The Peoples Temple movement of the 1960s and 1970s and the Jonestown tragedy which ended it have informed and influenced artists working across a range of media to interpret the event. These works of art must be preserved, and San Diego State University (SDSU) is embarking on just such a preservation project: a sustained campaign by the Special Collections Department of the SDSU Library to become the national repository for artistic interpretations of Jonestown. This article presents some of the “Art of Peoples Temple and Jonestown” that SDSU, in collaboration with the Jonestown Institute, has acquired in order to preserve it and provide greater access to it for a broader audience.
In November 2012, Special Collections acquired the Jonestown Carpet, donated by Laura Baird, the artist who created it. Her generosity also served to inspire this art preservation project. Jonestown Carpet is an interpretation of the famous aerial photograph taken by David Hume Kennerly for Time magazine of the bodies of the mass-suicide victims around the Jonestown pavilion grounds.
According to Baird, “It took ten years to create the tapestry rug that is the central feature in this work, though Jonestown Carpet is not and will never be a finished work. To attest to this incompleteness, a minor area of the carpet canvas was left without needlework; essentially, a blank space.”
Jonestown Carpet is an example of the kinds of artistic works that “use Jonestown as the point of departure for explorations that extend beyond the events themselves,” according to Rebecca Moore, professor of religious studies at San Diego State University. When Baird began the work in 1981, the aerial photograph as a subject “seemed to transcend itself and became something else.” The Jonestown Carpet is not really about Jonestown. Instead, as Moore says, it is about “the representation of Jonestown; and now (Baird’s) representation adds another level of interpretation.”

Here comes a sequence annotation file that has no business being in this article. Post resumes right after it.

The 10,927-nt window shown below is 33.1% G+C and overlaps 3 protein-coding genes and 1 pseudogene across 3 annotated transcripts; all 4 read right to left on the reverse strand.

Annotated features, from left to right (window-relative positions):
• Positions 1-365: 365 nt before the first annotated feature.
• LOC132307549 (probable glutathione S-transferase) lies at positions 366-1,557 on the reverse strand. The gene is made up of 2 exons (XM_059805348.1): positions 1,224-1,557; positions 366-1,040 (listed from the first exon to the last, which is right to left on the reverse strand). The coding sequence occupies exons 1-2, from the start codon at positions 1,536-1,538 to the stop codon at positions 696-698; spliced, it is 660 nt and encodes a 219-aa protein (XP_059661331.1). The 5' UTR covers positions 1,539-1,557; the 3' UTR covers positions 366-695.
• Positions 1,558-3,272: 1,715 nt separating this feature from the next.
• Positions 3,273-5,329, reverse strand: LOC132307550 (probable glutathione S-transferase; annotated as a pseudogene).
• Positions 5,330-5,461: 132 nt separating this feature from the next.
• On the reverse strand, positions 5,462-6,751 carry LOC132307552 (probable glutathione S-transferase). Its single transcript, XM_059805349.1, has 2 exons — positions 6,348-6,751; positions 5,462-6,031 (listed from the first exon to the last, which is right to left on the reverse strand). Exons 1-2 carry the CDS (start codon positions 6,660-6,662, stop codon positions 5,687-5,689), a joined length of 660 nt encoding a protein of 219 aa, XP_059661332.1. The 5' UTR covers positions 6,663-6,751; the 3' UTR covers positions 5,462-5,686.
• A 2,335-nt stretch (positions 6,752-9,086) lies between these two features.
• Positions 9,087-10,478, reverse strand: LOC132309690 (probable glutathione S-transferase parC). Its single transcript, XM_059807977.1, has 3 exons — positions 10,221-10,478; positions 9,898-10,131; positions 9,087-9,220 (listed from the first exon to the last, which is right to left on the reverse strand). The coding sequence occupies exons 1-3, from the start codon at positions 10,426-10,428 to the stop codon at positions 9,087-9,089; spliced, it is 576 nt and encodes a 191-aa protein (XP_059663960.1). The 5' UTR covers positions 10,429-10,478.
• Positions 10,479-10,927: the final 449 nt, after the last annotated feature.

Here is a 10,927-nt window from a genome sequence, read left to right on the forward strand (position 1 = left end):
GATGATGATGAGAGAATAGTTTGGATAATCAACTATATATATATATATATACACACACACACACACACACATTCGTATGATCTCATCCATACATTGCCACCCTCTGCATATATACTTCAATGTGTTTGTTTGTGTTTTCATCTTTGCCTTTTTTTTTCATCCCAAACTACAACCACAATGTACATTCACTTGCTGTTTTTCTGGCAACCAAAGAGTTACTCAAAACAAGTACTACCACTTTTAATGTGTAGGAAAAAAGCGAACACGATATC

Three works of art by Jonestown artist Nancy Virginia Sines have been gifted to Special Collections by way of Nancy’s mother Barbara and her cousin, Susan Ashby. Nancy did most of the artwork done in Jonestown: the famous signs, the water tower, and the nursery. She also gave arts and crafts lessons. Nancy completed India Ink and Water Color (below) in 1974 when she and her brother Ron were with Peoples Temple in San Francisco. According to an account given by Barbara Sines in 2001, “Nancy drew this picture on poster board with India Ink. When Nancy went back to put on the water color, the board soaked in the color so it was necessary for her to use ink eradicator on cotton and q-tips as she added the color to obtain the value of the colors she wanted. She spent about a year completing this picture.”
Steeped in the flower-child culture of the late 1960s and early 1970s, Nancy and Ron were drawn to Peoples Temple because of its dedication to the Civil Rights Movement. The two works here – Harlem Woman (left) and Biafra Woman with Child (right) – attest to Nancy’s dedication and sympathies.
Ronald Sines ran the Jonestown saw mill and carpentry workshop. The car carved from wood shown below was found near the workshop used by Ron. According to Barbara Sines, it likely was a model used to teach students basic woodworking. It was found after the Jonestown disaster and returned to Barbara via diplomatic channels. It too has been gifted to Special Collections.
A selection of four works from an important series of paintings by the artist Teresa Gordon has been loaned to Special Collections for an upcoming exhibit to be unveiled on November 18, 2014. The exhibit will focus solely on documenting Peoples Temple at Jonestown, Guyana. In addition to the four paintings, the works of art described above will be included in this exhibit alongside an assortment of other materials pertaining to the Peoples Temple Agricultural Project. According to Teresa Gordon’s “artist statement,”